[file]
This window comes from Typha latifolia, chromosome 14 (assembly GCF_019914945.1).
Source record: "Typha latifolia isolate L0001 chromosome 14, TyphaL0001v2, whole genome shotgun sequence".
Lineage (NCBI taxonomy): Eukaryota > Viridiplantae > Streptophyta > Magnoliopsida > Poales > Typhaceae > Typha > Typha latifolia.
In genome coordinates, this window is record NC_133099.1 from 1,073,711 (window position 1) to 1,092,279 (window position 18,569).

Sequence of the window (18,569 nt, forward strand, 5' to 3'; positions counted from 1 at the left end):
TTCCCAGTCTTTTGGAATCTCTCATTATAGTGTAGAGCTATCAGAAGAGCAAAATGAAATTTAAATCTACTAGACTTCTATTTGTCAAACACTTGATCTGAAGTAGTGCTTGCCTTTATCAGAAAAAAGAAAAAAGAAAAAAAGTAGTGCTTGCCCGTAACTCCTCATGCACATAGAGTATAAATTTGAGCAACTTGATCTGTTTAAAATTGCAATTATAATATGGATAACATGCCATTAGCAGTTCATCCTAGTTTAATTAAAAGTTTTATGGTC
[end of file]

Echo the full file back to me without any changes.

This window comes from Typha latifolia, chromosome 14 (assembly GCF_019914945.1).
Source record: "Typha latifolia isolate L0001 chromosome 14, TyphaL0001v2, whole genome shotgun sequence".
Lineage (NCBI taxonomy): Eukaryota > Viridiplantae > Streptophyta > Magnoliopsida > Poales > Typhaceae > Typha > Typha latifolia.
In genome coordinates, this window is record NC_133099.1 from 1,073,711 (window position 1) to 1,092,279 (window position 18,569).

Sequence of the window (18,569 nt, forward strand, 5' to 3'; positions counted from 1 at the left end):
TTCCCAGTCTTTTGGAATCTCTCATTATAGTGTAGAGCTATCAGAAGAGCAAAATGAAATTTAAATCTACTAGACTTCTATTTGTCAAACACTTGATCTGAAGTAGTGCTTGCCTTTATCAGAAAAAAGAAAAAAGAAAAAAAGTAGTGCTTGCCCGTAACTCCTCATGCACATAGAGTATAAATTTGAGCAACTTGATCTGTTTAAAATTGCAATTATAATATGGATAACATGCCATTAGCAGTTCATCCTAGTTTAATTAAAAGTTTTATGGTC